For years it had been the couple’s dream to live on a farm, closer to nature, and the moment Ann-Kathrin saw the farmhouse near Lüneburg, she knew it was the one. It took three years to renovate – a labor the family, led by the skilled Uncle Seppi, took on themselves – but at last, Bobby could set about creating an Outdoor Living Room of his own. As for DEDON, the two-story chicken shack on the property was now its world headquarters, the old barn its warehouse.

The early years of DEDON consisted of steps forward, backward and sideways. Bobby often felt as if he were leading an experiment – and somehow, he was. Schlepping from trade fair to trade fair, struggling to stay afloat, sometimes unable even to give his samples away, the fledgling entrepreneur was on his way to revolutionizing outdoor furniture. There was no formula for this. He was making it up on the fly. But the values Bobby brought to the task – determination, perseverance, flexibility, balance between work and life, and an insistence on having a good time with family and friends (Bobby cites the example of Oya Ogurcu Yalun of Istanbul, our first ever importer and one of Bobby’s closest friends to this day) – remained constant. Indeed, they’re inscribed in our company’s DNA.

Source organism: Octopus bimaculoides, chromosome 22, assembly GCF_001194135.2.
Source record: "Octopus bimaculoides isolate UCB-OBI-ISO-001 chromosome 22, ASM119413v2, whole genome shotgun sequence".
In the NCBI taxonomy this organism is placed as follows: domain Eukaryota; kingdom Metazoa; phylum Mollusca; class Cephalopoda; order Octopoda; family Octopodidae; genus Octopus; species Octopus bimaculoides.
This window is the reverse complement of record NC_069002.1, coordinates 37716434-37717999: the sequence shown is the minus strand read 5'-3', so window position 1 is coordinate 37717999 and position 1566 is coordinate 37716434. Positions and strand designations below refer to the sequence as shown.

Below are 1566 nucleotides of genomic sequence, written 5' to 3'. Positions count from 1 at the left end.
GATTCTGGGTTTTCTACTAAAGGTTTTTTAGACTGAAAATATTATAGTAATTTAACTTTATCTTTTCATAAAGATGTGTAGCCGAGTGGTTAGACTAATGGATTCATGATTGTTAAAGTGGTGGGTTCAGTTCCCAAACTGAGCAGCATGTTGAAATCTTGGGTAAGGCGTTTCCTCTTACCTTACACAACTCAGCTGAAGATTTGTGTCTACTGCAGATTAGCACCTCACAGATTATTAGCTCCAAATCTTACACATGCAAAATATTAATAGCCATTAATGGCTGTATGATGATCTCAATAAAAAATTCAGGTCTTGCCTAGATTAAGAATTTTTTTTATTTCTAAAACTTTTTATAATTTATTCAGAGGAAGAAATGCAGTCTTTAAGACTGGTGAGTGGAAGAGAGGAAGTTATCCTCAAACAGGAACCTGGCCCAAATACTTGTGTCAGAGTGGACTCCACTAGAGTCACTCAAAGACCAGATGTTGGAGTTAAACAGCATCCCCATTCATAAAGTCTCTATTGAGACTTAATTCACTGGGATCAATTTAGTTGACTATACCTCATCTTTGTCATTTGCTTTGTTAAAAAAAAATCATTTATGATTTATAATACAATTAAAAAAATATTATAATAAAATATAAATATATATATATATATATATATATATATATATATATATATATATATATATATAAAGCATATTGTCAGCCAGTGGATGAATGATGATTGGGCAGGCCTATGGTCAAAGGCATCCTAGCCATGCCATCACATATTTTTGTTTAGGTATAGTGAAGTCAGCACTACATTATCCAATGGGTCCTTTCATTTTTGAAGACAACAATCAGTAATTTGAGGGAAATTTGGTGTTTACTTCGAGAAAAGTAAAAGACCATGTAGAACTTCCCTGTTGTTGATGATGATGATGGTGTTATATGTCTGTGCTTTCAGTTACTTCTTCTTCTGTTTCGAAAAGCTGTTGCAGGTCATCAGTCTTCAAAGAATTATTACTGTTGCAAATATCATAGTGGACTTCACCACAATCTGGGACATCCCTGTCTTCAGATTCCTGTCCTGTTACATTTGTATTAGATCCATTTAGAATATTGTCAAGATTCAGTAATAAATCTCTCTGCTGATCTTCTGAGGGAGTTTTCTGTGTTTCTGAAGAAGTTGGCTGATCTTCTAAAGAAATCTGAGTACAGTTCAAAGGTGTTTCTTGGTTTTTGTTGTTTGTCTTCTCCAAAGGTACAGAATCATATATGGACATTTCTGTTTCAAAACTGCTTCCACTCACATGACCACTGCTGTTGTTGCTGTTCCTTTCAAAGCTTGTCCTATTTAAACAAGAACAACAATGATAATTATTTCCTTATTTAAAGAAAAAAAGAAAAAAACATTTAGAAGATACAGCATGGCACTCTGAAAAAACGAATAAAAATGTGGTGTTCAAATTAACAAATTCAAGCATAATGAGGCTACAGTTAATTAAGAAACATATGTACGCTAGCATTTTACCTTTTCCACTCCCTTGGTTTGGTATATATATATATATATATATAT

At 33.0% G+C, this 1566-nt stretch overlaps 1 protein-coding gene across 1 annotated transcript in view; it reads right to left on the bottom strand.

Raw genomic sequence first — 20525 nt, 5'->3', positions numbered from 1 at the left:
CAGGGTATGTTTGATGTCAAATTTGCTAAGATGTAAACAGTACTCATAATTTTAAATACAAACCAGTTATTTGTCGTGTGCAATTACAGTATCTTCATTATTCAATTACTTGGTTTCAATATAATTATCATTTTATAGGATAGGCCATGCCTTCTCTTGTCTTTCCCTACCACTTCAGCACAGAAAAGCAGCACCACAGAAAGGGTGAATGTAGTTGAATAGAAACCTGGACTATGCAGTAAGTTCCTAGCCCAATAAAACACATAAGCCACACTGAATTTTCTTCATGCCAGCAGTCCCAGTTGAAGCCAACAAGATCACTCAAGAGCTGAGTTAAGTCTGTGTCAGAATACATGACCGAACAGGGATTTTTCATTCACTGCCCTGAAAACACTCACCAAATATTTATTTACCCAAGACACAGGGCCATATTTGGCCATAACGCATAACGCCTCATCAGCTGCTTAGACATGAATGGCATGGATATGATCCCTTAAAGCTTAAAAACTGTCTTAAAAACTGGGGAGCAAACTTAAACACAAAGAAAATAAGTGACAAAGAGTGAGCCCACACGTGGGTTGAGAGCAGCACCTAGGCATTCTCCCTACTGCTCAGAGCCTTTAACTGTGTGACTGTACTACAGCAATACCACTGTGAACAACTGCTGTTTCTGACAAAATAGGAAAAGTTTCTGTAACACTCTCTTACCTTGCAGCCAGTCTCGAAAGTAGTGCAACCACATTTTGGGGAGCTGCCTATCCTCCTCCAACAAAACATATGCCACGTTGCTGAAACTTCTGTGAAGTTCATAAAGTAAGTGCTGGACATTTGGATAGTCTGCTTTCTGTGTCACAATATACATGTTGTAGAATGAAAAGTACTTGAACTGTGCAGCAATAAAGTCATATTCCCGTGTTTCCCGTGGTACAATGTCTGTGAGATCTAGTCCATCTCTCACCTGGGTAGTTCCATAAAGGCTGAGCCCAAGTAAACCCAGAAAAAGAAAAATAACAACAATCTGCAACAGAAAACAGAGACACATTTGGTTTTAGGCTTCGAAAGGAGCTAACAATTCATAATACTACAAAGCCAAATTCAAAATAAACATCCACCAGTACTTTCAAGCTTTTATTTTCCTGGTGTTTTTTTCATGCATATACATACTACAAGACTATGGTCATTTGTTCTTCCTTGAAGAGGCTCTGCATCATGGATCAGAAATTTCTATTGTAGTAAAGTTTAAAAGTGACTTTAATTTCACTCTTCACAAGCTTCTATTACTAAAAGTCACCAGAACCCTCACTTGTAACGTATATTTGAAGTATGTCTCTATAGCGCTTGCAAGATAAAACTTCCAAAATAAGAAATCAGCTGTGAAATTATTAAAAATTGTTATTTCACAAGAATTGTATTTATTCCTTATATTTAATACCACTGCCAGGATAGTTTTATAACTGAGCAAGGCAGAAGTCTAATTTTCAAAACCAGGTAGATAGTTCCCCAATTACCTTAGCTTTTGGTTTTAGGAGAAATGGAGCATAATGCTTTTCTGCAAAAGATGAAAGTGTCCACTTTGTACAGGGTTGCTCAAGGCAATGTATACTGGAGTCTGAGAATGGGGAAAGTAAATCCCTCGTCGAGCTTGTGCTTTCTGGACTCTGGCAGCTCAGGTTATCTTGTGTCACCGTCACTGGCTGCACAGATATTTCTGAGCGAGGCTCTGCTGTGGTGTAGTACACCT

“Within the first ten years of launching the business,” says Bobby, “I had more than enough reason to dissolve the company and myself into despair.” He remembers back to his very first large order, a thousand rattan-framed chairs for a major hotel resort. Within months of arrival, the chairs, every last one of them, had fallen apart. Bobby personally purchased plastic chair replacements for the resort and, using the disaster as an opportunity to rethink the construction of his product, eventually replaced every chair in the initial order, turning the resort into a loyal return customer in the process.

It was thanks in no small part to lessons learned in soccer that he never gave up. “Soccer is a unique preparation for life,” he says today. “It trains your spirit, your reflexes, your resilience and your discipline. And it teaches you to be an optimist. It’s natural to be afraid. But soccer showed me that when you’re out there on the field, the only way to overcome your fear is to believe in yourself and your team – to believe that, whatever the odds against you, you’re going to win.”